Amplify Lithium & Battery Technology ETF BATT0.59%$22587-6%

Learn more about the two ETFs that invest in lithium and batteries.

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Global X Lithium & Battery Tech ETF (LIT)

  • Assets under management: $4.8 billion
  • Expense ratio: 0.75%

Launched in 2010, the Global X Lithium & Battery Tech ETF (LIT) is the largest lithium and battery ETF. It tracks the Solative Global Lithium Index and invests in roughly 40 companies involved in lithium mining or lithium battery production. LIT invests globally, and China is the largest region (40% of assets), followed by the U.S. (22%). This makes sense because, besides being the largest market for EVs, China is a top lithium refiner and battery-maker.

The fund’s holdings are very concentrated. Its top ten investments are over 50% of its assets and include lithium miners Albemarle (ALB) and Ganfeng Lithium (SHE:002460) and battery manufacturers CATL (SHE:300750) and BYD (BYDDF). Albemarle alone is 11% of LIT’s assets. Tesla (TSLA) is also one of the top five holdings. LIT is market-cap weighted, meaning that the ETF assigns a higher percentage of assets to the largest companies.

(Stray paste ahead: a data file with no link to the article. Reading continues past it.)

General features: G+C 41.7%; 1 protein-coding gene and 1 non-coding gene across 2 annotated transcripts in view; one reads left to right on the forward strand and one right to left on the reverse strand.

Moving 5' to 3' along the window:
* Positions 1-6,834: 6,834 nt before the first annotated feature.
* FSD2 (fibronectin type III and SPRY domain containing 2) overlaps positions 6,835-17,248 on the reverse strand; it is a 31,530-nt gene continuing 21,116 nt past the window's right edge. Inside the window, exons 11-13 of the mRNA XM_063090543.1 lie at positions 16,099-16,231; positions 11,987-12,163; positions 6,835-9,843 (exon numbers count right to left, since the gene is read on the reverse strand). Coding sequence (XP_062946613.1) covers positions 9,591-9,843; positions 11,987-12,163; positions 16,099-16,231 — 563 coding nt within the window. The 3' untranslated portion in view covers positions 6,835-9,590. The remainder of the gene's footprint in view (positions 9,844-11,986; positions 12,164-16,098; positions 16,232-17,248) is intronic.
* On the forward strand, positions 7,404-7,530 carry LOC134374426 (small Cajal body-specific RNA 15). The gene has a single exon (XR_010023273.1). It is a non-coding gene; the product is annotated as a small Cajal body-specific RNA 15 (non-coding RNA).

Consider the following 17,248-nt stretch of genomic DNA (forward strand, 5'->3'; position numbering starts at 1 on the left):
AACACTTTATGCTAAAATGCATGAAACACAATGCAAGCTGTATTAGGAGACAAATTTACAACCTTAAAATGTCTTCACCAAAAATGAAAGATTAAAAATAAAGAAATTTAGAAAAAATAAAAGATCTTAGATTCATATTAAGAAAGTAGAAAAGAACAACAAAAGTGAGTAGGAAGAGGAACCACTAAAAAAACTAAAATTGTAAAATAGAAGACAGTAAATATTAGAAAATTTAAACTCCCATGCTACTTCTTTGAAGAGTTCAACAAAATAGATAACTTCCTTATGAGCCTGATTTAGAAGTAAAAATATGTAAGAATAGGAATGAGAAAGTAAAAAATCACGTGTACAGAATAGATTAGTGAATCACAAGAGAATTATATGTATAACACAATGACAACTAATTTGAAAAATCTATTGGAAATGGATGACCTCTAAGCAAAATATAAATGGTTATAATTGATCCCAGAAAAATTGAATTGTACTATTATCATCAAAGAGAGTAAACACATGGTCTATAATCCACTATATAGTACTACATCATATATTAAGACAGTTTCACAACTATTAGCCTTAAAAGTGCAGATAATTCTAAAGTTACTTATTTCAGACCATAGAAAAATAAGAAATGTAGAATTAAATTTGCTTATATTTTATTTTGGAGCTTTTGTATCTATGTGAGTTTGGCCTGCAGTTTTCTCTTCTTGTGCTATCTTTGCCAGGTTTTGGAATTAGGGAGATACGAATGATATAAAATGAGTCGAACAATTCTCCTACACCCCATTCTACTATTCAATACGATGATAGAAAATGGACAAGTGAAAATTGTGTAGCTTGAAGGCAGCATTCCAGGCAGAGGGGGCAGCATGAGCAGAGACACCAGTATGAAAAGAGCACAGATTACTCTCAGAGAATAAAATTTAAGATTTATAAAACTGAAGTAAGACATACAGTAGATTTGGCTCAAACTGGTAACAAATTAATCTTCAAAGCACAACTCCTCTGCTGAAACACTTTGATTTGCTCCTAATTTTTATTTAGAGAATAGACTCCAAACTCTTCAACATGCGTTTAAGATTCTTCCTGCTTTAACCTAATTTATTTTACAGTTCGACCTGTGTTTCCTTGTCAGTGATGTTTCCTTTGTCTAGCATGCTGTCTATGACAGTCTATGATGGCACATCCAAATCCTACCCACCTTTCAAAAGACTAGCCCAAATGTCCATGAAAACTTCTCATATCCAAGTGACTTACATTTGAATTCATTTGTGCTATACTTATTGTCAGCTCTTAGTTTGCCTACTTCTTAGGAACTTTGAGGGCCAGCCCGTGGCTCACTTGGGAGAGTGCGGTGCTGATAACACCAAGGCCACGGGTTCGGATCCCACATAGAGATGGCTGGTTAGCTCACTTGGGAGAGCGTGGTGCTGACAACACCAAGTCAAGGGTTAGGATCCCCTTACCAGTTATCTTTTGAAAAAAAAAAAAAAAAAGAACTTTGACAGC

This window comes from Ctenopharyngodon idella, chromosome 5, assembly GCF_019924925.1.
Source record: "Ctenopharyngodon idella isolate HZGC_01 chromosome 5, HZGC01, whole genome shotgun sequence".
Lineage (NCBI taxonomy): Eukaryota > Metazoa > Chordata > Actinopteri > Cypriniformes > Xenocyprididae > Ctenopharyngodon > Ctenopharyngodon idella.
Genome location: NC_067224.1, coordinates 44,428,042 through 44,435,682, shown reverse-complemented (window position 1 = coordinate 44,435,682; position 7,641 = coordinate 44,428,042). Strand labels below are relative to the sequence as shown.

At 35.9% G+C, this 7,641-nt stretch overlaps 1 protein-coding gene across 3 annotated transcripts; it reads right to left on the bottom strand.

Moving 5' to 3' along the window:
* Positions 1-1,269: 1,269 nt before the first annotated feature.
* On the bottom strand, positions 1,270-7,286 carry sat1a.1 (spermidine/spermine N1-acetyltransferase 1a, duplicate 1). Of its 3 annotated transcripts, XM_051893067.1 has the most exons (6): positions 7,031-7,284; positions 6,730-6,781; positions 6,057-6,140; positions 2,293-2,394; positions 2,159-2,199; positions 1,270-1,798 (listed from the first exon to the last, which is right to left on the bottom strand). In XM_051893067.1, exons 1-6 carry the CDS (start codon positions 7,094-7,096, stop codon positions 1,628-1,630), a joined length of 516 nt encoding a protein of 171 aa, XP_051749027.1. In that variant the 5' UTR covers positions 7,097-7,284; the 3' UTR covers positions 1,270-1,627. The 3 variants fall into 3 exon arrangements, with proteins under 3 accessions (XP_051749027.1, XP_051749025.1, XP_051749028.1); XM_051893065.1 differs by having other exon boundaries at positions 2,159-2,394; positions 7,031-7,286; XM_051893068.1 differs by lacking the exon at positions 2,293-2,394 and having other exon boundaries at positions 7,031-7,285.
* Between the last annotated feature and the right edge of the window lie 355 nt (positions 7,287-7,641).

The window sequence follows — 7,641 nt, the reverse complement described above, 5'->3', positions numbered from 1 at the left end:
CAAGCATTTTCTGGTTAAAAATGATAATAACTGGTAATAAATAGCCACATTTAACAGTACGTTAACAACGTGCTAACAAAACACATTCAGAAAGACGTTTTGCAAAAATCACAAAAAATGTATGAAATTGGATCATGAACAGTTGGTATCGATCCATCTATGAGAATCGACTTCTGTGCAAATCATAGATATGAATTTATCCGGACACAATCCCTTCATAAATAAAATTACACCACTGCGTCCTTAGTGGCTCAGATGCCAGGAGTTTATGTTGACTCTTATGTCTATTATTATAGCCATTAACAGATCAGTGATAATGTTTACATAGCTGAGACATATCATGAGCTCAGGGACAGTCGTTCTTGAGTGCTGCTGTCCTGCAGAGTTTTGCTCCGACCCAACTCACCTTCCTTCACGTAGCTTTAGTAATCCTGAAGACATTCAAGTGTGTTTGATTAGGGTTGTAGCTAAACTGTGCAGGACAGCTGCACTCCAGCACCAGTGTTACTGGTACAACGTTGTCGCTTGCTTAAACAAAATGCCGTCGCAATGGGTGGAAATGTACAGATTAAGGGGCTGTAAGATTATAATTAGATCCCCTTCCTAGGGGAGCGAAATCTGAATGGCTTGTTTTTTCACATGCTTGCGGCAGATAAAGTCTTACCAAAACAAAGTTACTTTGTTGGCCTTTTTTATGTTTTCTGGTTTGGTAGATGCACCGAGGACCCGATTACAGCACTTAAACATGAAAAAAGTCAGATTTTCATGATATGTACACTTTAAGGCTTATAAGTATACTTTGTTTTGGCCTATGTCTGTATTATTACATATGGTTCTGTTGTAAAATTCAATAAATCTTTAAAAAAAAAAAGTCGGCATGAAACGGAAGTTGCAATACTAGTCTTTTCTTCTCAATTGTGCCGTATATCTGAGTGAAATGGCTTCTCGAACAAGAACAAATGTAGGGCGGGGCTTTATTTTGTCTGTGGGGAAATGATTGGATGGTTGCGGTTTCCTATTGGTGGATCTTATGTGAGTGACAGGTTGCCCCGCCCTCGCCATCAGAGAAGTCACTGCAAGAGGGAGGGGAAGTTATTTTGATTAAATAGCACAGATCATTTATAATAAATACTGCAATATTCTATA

The fund costs 0.75% ($75 annually on a $10,000 investment). The ETF has been volatile in the past, though it had a great run in 2021, returning over 30%. However, the fund is down roughly 9% in 2022.

Amplify Advanced Battery Metals & Materials ETF (BATT)

  • Assets under management: $225 million
  • Expense ratio: 0.59%

Launched in 2018, BATT invests in battery materials suppliers and battery manufacturers globally. Electric vehicle manufacturers are also included. The top three countries are China, the U.S., and Australia, but the fund is much more diversified geographically than LIT.

BATT has around 90 holdings, double that of LIT, and each investment is capped at 7% of the fund. As a result, the ETF is less concentrated than LIT, and the top ten holdings are about 40% of its assets. The top ten stocks include battery manufacturers CATL, BYD, LG CHem, and Samsung SDI, electric car companies Tesla, Rivian and Lucid Group, and green metal miners BHP and SQM. However, Albemarle, the top lithium miner, is not in the top ten holdings.

BATT has a 0.59% expense ratio. The fund returned only 9% in 2021 and declined 6% in 2022.